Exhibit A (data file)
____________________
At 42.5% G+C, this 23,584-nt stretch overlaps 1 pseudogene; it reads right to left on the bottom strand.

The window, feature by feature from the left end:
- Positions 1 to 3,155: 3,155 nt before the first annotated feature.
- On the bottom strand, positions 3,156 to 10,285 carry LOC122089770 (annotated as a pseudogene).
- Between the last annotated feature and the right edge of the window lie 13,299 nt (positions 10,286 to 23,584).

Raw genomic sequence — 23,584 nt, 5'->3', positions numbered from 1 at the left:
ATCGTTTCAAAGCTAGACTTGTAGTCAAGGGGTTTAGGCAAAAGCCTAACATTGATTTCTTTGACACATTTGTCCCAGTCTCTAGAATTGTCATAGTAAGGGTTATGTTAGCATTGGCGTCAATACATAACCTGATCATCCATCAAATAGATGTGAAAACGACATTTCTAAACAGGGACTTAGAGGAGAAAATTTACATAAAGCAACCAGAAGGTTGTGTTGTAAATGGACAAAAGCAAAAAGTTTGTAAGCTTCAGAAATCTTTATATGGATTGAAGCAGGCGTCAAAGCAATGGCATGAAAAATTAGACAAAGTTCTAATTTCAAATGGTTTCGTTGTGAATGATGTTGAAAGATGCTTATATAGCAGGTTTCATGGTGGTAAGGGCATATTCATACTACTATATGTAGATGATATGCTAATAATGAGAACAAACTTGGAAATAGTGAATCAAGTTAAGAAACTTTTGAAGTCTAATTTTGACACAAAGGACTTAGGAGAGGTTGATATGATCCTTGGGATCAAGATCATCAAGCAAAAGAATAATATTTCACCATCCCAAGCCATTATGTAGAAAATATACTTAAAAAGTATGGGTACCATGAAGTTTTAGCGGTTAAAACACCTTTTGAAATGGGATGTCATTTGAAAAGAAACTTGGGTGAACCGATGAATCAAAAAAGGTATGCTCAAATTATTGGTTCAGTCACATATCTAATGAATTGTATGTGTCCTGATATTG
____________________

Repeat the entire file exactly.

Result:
At 42.5% G+C, this 23,584-nt stretch overlaps 1 pseudogene; it reads right to left on the bottom strand.

The window, feature by feature from the left end:
- Positions 1 to 3,155: 3,155 nt before the first annotated feature.
- On the bottom strand, positions 3,156 to 10,285 carry LOC122089770 (annotated as a pseudogene).
- Between the last annotated feature and the right edge of the window lie 13,299 nt (positions 10,286 to 23,584).

Raw genomic sequence — 23,584 nt, 5'->3', positions numbered from 1 at the left:
ATCGTTTCAAAGCTAGACTTGTAGTCAAGGGGTTTAGGCAAAAGCCTAACATTGATTTCTTTGACACATTTGTCCCAGTCTCTAGAATTGTCATAGTAAGGGTTATGTTAGCATTGGCGTCAATACATAACCTGATCATCCATCAAATAGATGTGAAAACGACATTTCTAAACAGGGACTTAGAGGAGAAAATTTACATAAAGCAACCAGAAGGTTGTGTTGTAAATGGACAAAAGCAAAAAGTTTGTAAGCTTCAGAAATCTTTATATGGATTGAAGCAGGCGTCAAAGCAATGGCATGAAAAATTAGACAAAGTTCTAATTTCAAATGGTTTCGTTGTGAATGATGTTGAAAGATGCTTATATAGCAGGTTTCATGGTGGTAAGGGCATATTCATACTACTATATGTAGATGATATGCTAATAATGAGAACAAACTTGGAAATAGTGAATCAAGTTAAGAAACTTTTGAAGTCTAATTTTGACACAAAGGACTTAGGAGAGGTTGATATGATCCTTGGGATCAAGATCATCAAGCAAAAGAATAATATTTCACCATCCCAAGCCATTATGTAGAAAATATACTTAAAAAGTATGGGTACCATGAAGTTTTAGCGGTTAAAACACCTTTTGAAATGGGATGTCATTTGAAAAGAAACTTGGGTGAACCGATGAATCAAAAAAGGTATGCTCAAATTATTGGTTCAGTCACATATCTAATGAATTGTATGTGTCCTGATATTG